Sun, September 28, 2008
Entertainment > Celebrity

Hollywood legend Paul Newman dead at 83

2008-09-28 02:54:57 GMT2008-09-28 10:54:57 (Beijing Time)

US actors Paul Newman (L) and Elizabeth Taylor (R) in a scene from the 1958 Hollywood film "Cat on a Hot Tin Roof". Newman, known for his piercing blue eyes, boyish good looks and stellar performances in scores of hit Hollywood movies, has died, his foundation said Saturday. He was 83. (AFP/File)

US actor Paul Newman (R) and his wife Joanne Woodward are seen here in Paris during the presentation of their film "From the Terrace" in 1960. (AFP/File)

Paul Newman, known for his piercing blue eyes, boyish good looks and stellar performances in scores of hit Hollywood movies, is seen here in 2004. (AFP/File/Stan Honda)

NEW YORK, Sept 27 - Paul Newman, a Hollywood legend and American icon beloved for his piercing blue eyes and roguish charm, has died after losing his fight with cancer, his family said Saturday. He was 83.

Newman, whose health had been the subject of intense speculation ever since photographs of him looking frail and gaunt appeared in the press in June, passed away on Friday, a spokeswoman said.

A devastatingly handsome leading man who appeared in scores of Hollywood classics, Newman's death relegated the US presidential election and Wall Street's financial meltdown to second place in news bulletins Saturday.

"Our father was a rare symbol of selfless humility, the last to acknowledge what he was doing was special," Newman's daughters said in a statement.

"Intensely private, he quietly succeeded beyond measure in impacting the lives of so many with his generosity."

Tributes began flowing in from around the globe, with friends, co-stars and celebrities hailing an "exemplary life."

Robert Redford , Newman's friend and co-star in "Butch Cassidy and the Sundance Kid" and "The Sting," led the emotional outpouring.

"There is a point where feelings go beyond words," the 72-year-old said in a statement. "I have lost a real friend. My life -- and this country -- is better for his being in it."

Flowers were placed on Newman's star on Hollywood's 'Walk of Fame' as the Motion Picture Association of America hailed an "extraordinary career ."

Heart-throb George Clooney said simply: "He set the bar too high for the rest of us. Not just actors, but all of us." Newman played youthful rebels, charming rogues, golden-hearted drunks and amoral opportunists in a career that encompassed more than 50 movies.

He was one of the most popular and consistently bankable Hollywood stars in the second half of the 20th century.

Newman was also a philanthropist, a health food mogul -- he once quipped that his salad dressing was making more money than his movies -- an auto racing enthusiast and a leftist political activist.

Newman won the Academy Award for Best Actor in 1987, late in his career, for his role as a pool shark named "Fast Eddie" in Martin Scorsese's "The Color of Money," co-starring Tom Cruise. Many critics at the time said he was really being awarded the Oscar belatedly for his original performance of the same smarmy character in the 1961 movie "The Hustler."

Born Paul Leonard Newman on January 26, 1925 in Shaker Heights, Ohio into a comfortable middle-class family -- his father ran a successful sporting goods chain -- Newman acted in school plays as a youth.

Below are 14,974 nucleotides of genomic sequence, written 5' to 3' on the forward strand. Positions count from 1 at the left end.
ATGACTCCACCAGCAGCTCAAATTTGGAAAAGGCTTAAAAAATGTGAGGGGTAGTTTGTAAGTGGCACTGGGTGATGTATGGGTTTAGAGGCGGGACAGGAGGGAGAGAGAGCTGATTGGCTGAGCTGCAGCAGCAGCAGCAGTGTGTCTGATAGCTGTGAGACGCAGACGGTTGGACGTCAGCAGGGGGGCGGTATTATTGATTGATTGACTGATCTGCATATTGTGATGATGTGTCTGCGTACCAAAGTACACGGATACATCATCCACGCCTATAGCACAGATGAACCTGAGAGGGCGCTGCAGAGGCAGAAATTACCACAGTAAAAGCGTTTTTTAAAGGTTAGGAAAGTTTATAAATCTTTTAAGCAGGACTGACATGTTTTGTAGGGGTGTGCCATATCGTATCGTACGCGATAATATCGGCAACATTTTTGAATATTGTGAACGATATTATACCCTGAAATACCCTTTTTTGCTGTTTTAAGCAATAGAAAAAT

He joined the navy in World War II wanting to be a pilot, but tests showed that he was color blind. Instead he served as a rear-seat radioman and tail gunner aboard Avenger torpedo bombers in the Pacific theater.

Newman's film career almost ended with his first movie -- he considered his performance in the sword-and-sandal 1954 drama "The Chalice" so mediocre he paid for a page-size ad in a Hollywood trade publication to apologize.

Newman redeemed himself in his next movie, "Somebody Up There Likes Me" (1956), a portrayal of boxer Rocky Graziano, and by 1958 was nominated for an Oscar with a smouldering performance in "Cat on a Hot Tin Roof," starring alongside Elizabeth Taylor.

Hit movies rolled on from there, including "Exodus" (1960), "The Hustler" (1961), "Hud" (1963), "Cool Hand Luke" (1967), "The Towering Inferno" (1974) and "Slap Shot" (1977).

A committed liberal, Newman openly campaigned for several Democratic Party candidates -- which got him onto Republican president Richard Nixon's famous list of enemies in the 1970s, something he described as "the highest single honor I've ever received."

Later Newman film roles include "Fort Apache, the Bronx" (1981), "The Verdict" (1982), "Nobody's Fool" (1994), "The Road to Perdition" (2002), and as the voice of a vintage Hudson in the animated "Cars" (2006).

Newman had six children, three from an early marriage that ended in divorce and three with actress Joanne Woodward, whom he married in 1958. He had five daughters and one son, Scott, who died of a drug overdose in 1978.

Had he ever been tempted to stray during his long marriage? "Why fool around with hamburger when you have steak at home?" he told an interviewer.

Newman became interested in auto racing while filming the movie "Winning" in 1968, and quickly became a race car enthusiast. Over the years he won four Sports Car Club of America (SCCA) championships and competed in the famous Le Mans 24 Hour race.

Newman retired from movie acting in 2007, at the age of 82.

"You start to lose your memory, you start to lose your confidence, you start to lose your invention. So I think that's pretty much a closed book for me," Newman told ABC News in an interview, referring to his acting career.


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